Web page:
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Figure 3. Boxplots of math achievement (total score of HRT) among LPA profiles (* p ≤ 0.05 (2-tailed) ** p ≤ 0.01 (2-tailed).
Figure 3. Boxplots of math achievement (total score of HRT) among LPA profiles (* p ≤ 0.05 (2-tailed) ** p ≤ 0.01 (2-tailed).
Brainsci 12 00376 g003
Table 1. Descriptive statistics and bivariate correlation.
Table 1. Descriptive statistics and bivariate correlation.
VariableM
(SD)
Correlations
2.3.4.5.6.7.8.
1. State Anxiety Prior Math Test6.86
(4.7)
0.70 **0.67 **0.56 **0.40 **0.30 **−0.07−0.30 **
2. State Anxiety Post Math Test7.55
(5.3)
-0.65 **0.67 **0.44 **0.30 **−0.02−0.18 **
3. State Anxiety Prior Attention Test5.19
(4.5)
--0.78 **0.43 **0.29 **−0.06−0.25 **
4. State Anxiety Post Attention Test5.17
(5.1)
---0.43 **0.28 **−0.03−0.15 **
5. General Anxiety6.30
(4.2)
----0.57 **−0.17 **−0.32 **
6. Self-Rating ADHD17.42
(9.9)
-----−0.17 **−0.31 **
7. Sustained Attention43.06
(19.3)
------0.49 **
8. Math Achievement140.17 (31.4)-------
Note. ** p ≤ 0.01 (2-tailed).
Table 2. Linear regression model of math achievement.
Table 2. Linear regression model of math achievement.
BSE BßpR2F
0.35430.24
1. State Anxiety Prior Math Test−1.490.42−0.220.001
2. State Anxiety Post Math Test0.500.390.090.198
3. State Anxiety Prior Attention Test−0.940.50−0.140.063
4. State Anxiety Post Attention Test0.770.430.120.076
5. General Anxiety−0.880.40−0.120.030
6. Self-Rating ADHD−0.400.16−0.130.013
7. Sustained Attention0.710.070.43≤0.001
Note. Significant values are in bold type.
Table 3. Moderated regression analysis of math achievement with the predictor anxiety and the moderating variable sustained attention.
Table 3. Moderated regression analysis of math achievement with the predictor anxiety and the moderating variable sustained attention.
ModelBSE BtpR2
State Anxiety Prior Math Test × Sustained Attention−0.030.02−10.990.0480.31
State Anxiety Post Math Test × Sustained Attention0.010.010.550.5810.26
State Anxiety Prior Attention Test × Sustained Attention−0.010.02−0.880.3770.29
State Anxiety Post Attention Test × Sustained Attention0.010.010.350.7300.26
General Anxiety × Sustained Attention −0.040.02−20.140.0330.30
Note. Significant values are in bold type.
Table 4. Model fit indices for latent profile solutions.
Table 4. Model fit indices for latent profile solutions.
LLBICSABICBLRT p-ValueEntropy R2
1-Profile−0.39990.80830.8038≤0.0011
2-Profile−0.36170.73660.7296≤0.0010.86
3-Profile−0.34430.70660.6971≤0.0010.89
4-Profile−0.33860.70010.6880≤0.0010.85
5-Profile−0.33600.69960.6850≤0.0010.83
6-Profile−0.33390.70030.6831≤0.0010.81
7-Profile−0.33300.70320.68360.1390.79
Note. Bold test indicates information criteria best fit. LL, log likelihood; BIC, Bayesian information criterion; SABIC, sample-size adjusted Bayesian information criterion; BLRT, bootstrapped likelihood ratio test.
Table 5. Model fit indices for latent profile solutions.
Table 5. Model fit indices for latent profile solutions.
VariableM (SD)ANOVAPost-hoc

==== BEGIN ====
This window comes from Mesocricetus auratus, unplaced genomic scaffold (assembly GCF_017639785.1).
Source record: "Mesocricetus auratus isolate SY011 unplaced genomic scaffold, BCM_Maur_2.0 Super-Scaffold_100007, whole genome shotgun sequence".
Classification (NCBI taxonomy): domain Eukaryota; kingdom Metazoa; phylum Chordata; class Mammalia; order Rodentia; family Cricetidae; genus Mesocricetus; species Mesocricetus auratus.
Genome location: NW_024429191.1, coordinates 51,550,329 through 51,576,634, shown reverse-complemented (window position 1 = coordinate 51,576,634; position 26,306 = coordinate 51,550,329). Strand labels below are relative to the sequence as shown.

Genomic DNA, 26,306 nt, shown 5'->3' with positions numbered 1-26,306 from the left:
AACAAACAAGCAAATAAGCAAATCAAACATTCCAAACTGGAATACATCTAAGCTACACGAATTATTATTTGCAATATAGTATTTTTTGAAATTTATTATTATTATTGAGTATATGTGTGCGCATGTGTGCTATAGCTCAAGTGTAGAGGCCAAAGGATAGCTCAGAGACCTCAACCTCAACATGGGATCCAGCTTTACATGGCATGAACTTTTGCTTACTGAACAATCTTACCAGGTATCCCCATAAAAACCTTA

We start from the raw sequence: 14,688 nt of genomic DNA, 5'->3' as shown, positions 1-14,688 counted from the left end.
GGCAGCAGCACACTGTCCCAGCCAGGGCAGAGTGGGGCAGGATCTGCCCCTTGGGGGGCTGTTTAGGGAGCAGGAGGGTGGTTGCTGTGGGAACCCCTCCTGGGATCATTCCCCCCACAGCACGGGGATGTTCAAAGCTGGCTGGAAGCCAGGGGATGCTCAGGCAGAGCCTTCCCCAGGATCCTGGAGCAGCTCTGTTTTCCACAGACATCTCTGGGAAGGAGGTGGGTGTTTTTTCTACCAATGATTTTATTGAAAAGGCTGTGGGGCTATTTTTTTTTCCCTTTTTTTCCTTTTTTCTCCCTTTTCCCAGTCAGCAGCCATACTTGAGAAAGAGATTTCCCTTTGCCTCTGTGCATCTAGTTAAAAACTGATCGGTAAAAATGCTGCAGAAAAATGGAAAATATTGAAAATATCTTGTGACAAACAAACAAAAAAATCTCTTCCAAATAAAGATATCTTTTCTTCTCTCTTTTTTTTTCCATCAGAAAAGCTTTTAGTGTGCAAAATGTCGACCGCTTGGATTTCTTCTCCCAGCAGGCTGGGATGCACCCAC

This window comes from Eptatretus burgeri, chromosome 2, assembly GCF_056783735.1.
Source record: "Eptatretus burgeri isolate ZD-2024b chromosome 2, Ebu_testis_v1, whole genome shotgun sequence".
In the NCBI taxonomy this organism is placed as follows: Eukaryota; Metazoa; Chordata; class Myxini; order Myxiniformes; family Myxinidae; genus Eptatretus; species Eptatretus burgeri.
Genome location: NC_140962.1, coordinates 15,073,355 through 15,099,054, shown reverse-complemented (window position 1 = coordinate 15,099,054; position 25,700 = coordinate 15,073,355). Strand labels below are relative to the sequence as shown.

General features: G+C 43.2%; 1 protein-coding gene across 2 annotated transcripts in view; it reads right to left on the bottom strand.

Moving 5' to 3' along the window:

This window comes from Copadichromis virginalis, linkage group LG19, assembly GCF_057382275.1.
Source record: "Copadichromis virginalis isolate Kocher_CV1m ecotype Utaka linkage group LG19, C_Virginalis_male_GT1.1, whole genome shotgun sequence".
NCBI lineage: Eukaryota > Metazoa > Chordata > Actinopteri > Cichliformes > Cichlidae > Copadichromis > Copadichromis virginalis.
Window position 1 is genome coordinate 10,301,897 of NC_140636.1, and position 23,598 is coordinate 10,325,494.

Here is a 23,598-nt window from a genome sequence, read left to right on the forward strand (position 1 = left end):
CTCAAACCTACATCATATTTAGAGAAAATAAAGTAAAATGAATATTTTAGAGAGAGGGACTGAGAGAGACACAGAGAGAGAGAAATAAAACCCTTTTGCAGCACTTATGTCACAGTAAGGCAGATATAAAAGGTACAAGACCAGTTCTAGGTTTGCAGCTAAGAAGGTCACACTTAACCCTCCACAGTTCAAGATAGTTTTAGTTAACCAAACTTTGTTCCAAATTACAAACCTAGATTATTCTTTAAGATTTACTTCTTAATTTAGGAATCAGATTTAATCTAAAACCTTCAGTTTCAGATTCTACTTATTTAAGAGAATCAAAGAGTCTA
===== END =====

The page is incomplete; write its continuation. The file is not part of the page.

(Scheffé)
Profile 1
n = 30 (7.4%)
Profile 2
n = 37 (9.2%)
Profile 3
n = 84 (20.8%)
Profile 4
n = 57 (14.1%)
Profile 5
n = 60 (14.9%)
Profile 6
n = 135 (33.5%)
Overall
n = 403
F (5, 397)pη2
1. State Anxiety Prior Math Test12.31 (2.9)14.46 (3.4)8.90 (3.5)4.89 (3.1)7.33 (2.8)3.24 (2.4)6.96 (4.7)123.43<0.0010.6092 = 1 > 3 = 5 > 4 > 6
2. State Anxiety Post Math Test11.47 (3.2)16.24 (3.4)10.58 (3.6)5.28 (3.3)8.42 (3.6)2.98 (2.8)7.55 (5.3)134.72<0.0010.6292 > 1 = 3 > 5> 4 > 6
3. State Anxiety Prior Attention Test6.30 (3.1)13.86 (4.0)8.33 (2.7)3.51 (2.2)4.98 (2.3)1.41 (1.9)5.19 (4.5)178.95<0.0010.6932 > 3 > 1 = 5 = 4 > 6
4. State Anxiety Post Attention Test3.80 (2.5)15.78 (2.8)9.55 (2.4)2.86 (2.4)4.85 (2.2)0.92 (1.4)5.17 (1.4)377.80<0.0010.8272 > 3 > 5 > 1=5 > 6
5. General Anxiety11.07 (2.6)10.89 (3.4)7.38 (2.5)9.86 (2.8)4.02 (2.4)2.81 (2.4)6.30 (4.2)114.78<0.0010.5911 = 2 = 4 > 3 > 5 = 6
6. Self-Rating ADHD27.77 (8.9)24.03 (10.4)19.27 (9.3)23.84 (7.0)14.25 (8.0)10.86 (6.6)17.42 (6.6)42.75<0.0010.3501 = 2 = 4 = 3 > 5 = 6;
1 > 3
7. Sustained Attention31.43 (17.9)37.70 (17.1)48.55 (16.7)37.74 (19.3)42.68 (21.2)46.12 (18.9)43.06 (18.9)6.06<0.0010.0713 = 6 = 5 = 4 = 2 = 1;
6 > 1; 3 > 4; 3 > 1
Age in months127.03 (8.8)127.33 (9.0)126.57 (12.3)128.02 (7.8)125.53 (7.2)125.92 (8.2)126.48 (9.1)0.960.6990.0081 = 2 = 3 = 4 = 5 = 6
Gender ratio
(percentage girls)
60.0%75.7%60.7%56.1%45.0%51.1%55.8%---
Math Achievement112.13 (26.0)122.05 (27.3)141.63 (31.8)134.79 (25.3)144.68 (30.1)150.98 (30.3)140.17 (31.4)12.56<0.0010.1381 = 2 = 4 = 3 = 5 = 6;
1 < 3, 4, 5, 6
2 < 3, 5, 6
4 < 6;
Note. Only additional significances in the post-hoc test are reported that do not correspond to the general order.
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Orbach, L.; Fritz, A. Patterns of Attention and Anxiety in Predicting Arithmetic Fluency among School-Aged Children. Brain Sci. 2022, 12, 376. https://doi.org/10.3390/brainsci12030376

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Orbach L, Fritz A. Patterns of Attention and Anxiety in Predicting Arithmetic Fluency among School-Aged Children. Brain Sciences. 2022; 12(3):376. https://doi.org/10.3390/brainsci12030376

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Orbach, Lars, and Annemarie Fritz. 2022. "Patterns of Attention and Anxiety in Predicting Arithmetic Fluency among School-Aged Children" Brain Sciences 12, no. 3: 376. https://doi.org/10.3390/brainsci12030376